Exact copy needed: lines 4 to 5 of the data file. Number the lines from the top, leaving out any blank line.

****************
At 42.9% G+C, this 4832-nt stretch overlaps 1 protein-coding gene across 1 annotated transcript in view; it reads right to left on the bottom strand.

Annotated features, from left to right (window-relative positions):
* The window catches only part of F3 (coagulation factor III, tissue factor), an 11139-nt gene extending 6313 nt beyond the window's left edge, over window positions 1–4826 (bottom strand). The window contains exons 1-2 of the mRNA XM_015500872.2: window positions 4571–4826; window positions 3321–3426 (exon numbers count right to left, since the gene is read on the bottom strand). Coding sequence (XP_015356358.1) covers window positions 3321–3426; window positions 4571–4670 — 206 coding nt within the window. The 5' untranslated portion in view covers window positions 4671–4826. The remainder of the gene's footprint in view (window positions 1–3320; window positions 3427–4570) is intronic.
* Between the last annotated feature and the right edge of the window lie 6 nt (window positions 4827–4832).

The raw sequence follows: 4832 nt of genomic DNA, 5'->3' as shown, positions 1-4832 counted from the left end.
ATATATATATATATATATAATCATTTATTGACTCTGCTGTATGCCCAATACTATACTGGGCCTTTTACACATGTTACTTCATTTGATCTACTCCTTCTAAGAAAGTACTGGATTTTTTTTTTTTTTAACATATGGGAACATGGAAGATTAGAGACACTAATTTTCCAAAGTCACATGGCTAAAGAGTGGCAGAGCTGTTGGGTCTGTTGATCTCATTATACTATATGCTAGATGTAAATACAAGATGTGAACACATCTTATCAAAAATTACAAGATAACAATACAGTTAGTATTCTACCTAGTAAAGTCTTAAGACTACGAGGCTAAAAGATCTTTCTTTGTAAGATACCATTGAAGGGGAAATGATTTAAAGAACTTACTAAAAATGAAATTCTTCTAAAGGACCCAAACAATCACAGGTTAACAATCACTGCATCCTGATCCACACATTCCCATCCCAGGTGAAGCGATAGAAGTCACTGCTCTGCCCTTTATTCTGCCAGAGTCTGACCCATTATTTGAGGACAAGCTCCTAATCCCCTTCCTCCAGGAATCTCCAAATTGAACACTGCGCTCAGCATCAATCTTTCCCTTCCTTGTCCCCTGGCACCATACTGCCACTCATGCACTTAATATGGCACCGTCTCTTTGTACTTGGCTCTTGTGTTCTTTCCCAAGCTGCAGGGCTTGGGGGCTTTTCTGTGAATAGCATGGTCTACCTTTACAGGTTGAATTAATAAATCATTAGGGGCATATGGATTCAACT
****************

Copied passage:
* Between the last annotated feature and the right edge of the window lie 6 nt (window positions 4827–4832).

The raw sequence follows: 4832 nt of genomic DNA, 5'->3' as shown, positions 1-4832 counted from the left end.